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One of the stranger BIG box office hits from the early seventies, WILLARD is infested with rodents, but very few scares.

A very young Bruce Davidson stars as Willard Stiles, a timid young accountant who suffers, cringing in the wake of Martin (Ernest Borgnine) his loud, demanding boss.

Willard lives at home with his aging mother Henrietta (Elsa Lanchester) in their crumbling, big old Victorian house.

Browbeat by his boss, trampled on by life, Willard begins to make friends with the rats in his basement, calling out a large white one for being especially smart and naming his hairy buddy Socrates.

It's hard to get a handle on Williard. In some scenes he seems more like Wendy The Slow Adult than a shy accountant. He speaks in cringe-worthy baby talk to his rodent friends and he teaches the rats words simply by repeating them and holding up an object.

The genetically enhanced chimpanzees in the new "Planet of the Apes" film series don't have anything on Willard's common rats.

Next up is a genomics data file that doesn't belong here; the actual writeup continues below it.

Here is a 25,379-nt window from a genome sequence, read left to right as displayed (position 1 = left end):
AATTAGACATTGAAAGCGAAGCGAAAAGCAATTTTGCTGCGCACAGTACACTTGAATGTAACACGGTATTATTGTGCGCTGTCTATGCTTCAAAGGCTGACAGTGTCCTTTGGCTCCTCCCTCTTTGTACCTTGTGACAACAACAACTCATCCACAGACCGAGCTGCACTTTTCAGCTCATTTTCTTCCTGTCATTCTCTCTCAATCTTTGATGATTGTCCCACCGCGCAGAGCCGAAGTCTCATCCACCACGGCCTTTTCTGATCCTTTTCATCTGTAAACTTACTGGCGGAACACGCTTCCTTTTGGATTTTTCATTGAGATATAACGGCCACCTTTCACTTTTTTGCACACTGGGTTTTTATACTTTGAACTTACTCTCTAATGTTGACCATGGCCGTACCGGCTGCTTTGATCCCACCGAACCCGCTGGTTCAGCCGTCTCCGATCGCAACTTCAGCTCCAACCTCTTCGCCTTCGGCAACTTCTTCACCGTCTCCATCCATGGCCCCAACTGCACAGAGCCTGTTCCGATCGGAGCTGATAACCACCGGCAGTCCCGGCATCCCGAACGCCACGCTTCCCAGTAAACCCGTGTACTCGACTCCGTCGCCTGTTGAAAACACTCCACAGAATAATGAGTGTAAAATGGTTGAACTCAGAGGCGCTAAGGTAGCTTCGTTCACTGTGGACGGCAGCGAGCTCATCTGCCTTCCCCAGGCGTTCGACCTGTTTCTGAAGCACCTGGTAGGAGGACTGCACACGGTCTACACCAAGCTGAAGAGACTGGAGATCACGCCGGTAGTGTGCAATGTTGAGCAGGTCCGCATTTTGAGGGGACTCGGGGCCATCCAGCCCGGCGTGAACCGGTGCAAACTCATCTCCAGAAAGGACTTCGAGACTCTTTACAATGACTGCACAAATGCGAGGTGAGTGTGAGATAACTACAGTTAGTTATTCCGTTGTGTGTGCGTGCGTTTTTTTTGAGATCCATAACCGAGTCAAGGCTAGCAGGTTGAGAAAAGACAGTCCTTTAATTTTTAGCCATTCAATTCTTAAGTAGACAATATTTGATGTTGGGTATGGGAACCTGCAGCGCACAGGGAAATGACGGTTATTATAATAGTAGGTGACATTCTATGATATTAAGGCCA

The film seems to imply that they are not only understanding human language in short order, but applying reason and emotion as well. It's, in a word, stupid.

Thankfully the b-movie makers understand the more action they throw at us, the less we will try to understand the story.

Willard is soon having mobs of his rat friends invade his bosses back yard house party and helping him rob houses.

Borgnine is pretty good as the ultimate sexist, arrogant and demeaning boss in an office that may have single handedly inspired the HR departments of the 80's.

Sondra Locke appears here as a beautiful young temp that sees the good in Willard. She's a standout in the cast, a few years before she went on to be Clint Eastwood's co-star in life and films such as "The Outlaw Josey Wales", "The Gauntlet" and "Sudden Impact".

Davidson is OK in a strangely written part and the special effects are laughable. It's all too apparent that when Willard the white rat and Ben the black rat and friends are attacking folks that they are being thrown through the air by stage hands onto the actors.

When I was 11, this movie rocked and I remember reading the paperback version and loving it as well. Oh my, that was a long time ago!

It's strange that this low budget, silly little movie became such a big hit, but it did, driving a sequel the following year called BEN.

As for Willard, its all rats and no scares.

Like Willard's accounting skills, it gets a D.

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